Motion wrote:I think Drift / Slack does not only depends on the position of the kite. The profile is also very important. C kites have less profile (less grunty kite, less power on the bar) then bow kite. That why C kites won't backstall even whey they sit deep in the ww. This also mean when you edge them very hard in strong wind they will move more forward in the ww and will eat gusty better. But when poping the POP happens to quick and the kite will not move forward so it will just slingshot you toward the kite. this is when you get slack.
i might be wrong though.
E^Ri wrote:Ok guys come on...
The only difference between a c kite and a bow/hybrid is how the kite reacts the moment you unhook. C kite design is based around the old two line kite model that is designed to fly without the need for sheeting, so when you unhook they continue to fly forward at the same speed. Inversely, bow/hybrid kites require constant adjustments in sheeting to continue to fly right unless the wind is perfect. So when you unhook, a bow/hybrid will tend to have too much back line pressure and begin to slow down/fall back in the window, that is why they feel like a truck pulling downwind, and they will likely backstall if you don't hook back in and sheet out. That is also why it is recommended to trim your kite before unhooking, unlike with c kites.
When it comes to pop all that matters is the power of a kite. So what gives a kite power? It's the apparent wind flowing across the canopy. So when you load a c kite, just like a two line kite, it shoots forward in the wind window. Most of you think that kills the power, but again, power is based on apparent wind speed not necessarily position in the wind window. So the moment it shoots forward you actually increase the power of the kite. Bow/hybrids will mostly slow down as you load, unless you trimmed it a little bit, in which case you are not using the full power of the kite to begin with.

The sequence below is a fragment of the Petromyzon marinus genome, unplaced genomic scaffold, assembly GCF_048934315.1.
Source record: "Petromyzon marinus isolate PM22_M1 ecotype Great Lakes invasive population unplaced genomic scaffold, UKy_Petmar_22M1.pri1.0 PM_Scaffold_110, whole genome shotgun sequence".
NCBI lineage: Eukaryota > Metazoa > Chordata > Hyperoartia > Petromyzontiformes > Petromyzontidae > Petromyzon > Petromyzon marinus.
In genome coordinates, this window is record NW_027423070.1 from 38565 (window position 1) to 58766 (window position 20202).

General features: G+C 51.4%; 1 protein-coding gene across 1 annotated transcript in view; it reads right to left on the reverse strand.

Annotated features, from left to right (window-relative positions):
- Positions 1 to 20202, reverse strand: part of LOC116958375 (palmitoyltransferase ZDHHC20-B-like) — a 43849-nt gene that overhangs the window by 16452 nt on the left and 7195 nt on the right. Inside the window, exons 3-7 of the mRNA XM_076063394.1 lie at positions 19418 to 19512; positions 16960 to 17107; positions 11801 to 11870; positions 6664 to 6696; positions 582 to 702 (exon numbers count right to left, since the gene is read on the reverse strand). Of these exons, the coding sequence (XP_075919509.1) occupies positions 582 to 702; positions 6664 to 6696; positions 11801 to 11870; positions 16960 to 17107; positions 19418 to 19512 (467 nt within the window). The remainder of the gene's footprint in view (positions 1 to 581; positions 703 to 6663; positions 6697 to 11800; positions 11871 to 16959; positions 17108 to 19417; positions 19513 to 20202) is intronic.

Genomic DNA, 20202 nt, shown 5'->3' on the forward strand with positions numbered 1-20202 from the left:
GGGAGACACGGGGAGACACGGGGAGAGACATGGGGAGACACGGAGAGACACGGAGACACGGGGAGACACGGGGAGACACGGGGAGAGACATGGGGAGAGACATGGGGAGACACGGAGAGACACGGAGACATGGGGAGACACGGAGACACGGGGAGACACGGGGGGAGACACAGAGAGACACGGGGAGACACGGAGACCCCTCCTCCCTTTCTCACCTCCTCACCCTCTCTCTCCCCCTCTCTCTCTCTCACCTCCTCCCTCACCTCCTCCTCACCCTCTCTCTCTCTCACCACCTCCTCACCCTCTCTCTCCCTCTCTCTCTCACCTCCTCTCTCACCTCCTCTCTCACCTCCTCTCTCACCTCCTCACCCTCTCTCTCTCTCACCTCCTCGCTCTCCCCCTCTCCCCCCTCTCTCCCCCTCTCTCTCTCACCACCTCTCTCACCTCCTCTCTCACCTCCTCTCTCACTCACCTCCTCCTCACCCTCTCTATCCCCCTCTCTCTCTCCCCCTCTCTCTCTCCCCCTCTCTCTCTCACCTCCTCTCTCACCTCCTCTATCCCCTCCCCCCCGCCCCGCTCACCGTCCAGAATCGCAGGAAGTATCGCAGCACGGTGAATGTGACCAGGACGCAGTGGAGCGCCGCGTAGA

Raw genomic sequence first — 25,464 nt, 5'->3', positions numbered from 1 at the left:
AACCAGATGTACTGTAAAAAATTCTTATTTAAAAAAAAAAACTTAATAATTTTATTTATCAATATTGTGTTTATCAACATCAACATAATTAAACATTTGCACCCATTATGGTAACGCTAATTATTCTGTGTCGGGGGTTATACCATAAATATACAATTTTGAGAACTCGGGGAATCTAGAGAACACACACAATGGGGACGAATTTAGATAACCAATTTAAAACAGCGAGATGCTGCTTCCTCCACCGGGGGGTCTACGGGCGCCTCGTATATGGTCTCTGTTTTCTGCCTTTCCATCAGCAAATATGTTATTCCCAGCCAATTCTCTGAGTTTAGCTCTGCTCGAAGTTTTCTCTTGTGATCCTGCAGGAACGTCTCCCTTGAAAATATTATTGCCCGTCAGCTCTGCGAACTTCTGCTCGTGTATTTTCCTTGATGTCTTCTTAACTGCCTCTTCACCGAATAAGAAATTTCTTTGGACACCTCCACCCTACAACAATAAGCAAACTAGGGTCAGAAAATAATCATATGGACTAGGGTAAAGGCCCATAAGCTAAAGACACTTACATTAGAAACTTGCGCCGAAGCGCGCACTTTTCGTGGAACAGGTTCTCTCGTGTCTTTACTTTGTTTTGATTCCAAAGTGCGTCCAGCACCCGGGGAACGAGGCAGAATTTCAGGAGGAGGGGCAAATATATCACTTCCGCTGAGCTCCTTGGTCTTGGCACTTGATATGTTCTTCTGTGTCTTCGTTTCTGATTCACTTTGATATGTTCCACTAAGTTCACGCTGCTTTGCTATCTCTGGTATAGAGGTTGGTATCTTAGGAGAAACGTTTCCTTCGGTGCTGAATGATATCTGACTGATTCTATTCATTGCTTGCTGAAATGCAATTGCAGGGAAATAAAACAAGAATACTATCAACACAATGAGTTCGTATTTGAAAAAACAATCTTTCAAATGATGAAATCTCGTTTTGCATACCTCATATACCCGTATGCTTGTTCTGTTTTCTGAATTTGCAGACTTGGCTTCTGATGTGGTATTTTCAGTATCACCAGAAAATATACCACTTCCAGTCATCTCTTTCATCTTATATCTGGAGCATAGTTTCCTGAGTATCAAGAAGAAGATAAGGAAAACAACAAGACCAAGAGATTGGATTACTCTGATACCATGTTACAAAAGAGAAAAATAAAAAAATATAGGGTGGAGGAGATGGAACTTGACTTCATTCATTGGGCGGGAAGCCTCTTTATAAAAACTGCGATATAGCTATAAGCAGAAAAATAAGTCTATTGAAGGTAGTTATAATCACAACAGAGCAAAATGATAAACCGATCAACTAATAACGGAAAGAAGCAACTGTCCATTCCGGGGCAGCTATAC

Now slack... again has nothing to do with the kite. All that matters is that you pop hard enough to load the lines up and accelerate forward faster than the kite is moving forward. So the faster you go and the harder you pop, the more slack you get. Since a bow starts to slow down and sit back it is sometimes harder to hold your line and load the lines, so your pop gets thrown off, resulting in less slack.
In the end it is all about rider technique, that is why when you watch pro riders you can't really tell a difference between those on bows and those on c kites. For example, you have Andre Philip who rides a bow kite and always gets slack, then you have Langeree on a c kite and he rarely gets slack. so it doesn't matter. The only major difference I notice, and it is the reason I ride c kites, is that after you slack out the kite and land your trick, you can edge again and a c kite will keep flying, where as a bow will backstall no matter what. That is unless you ride downwind too long, then any kite will backstall.
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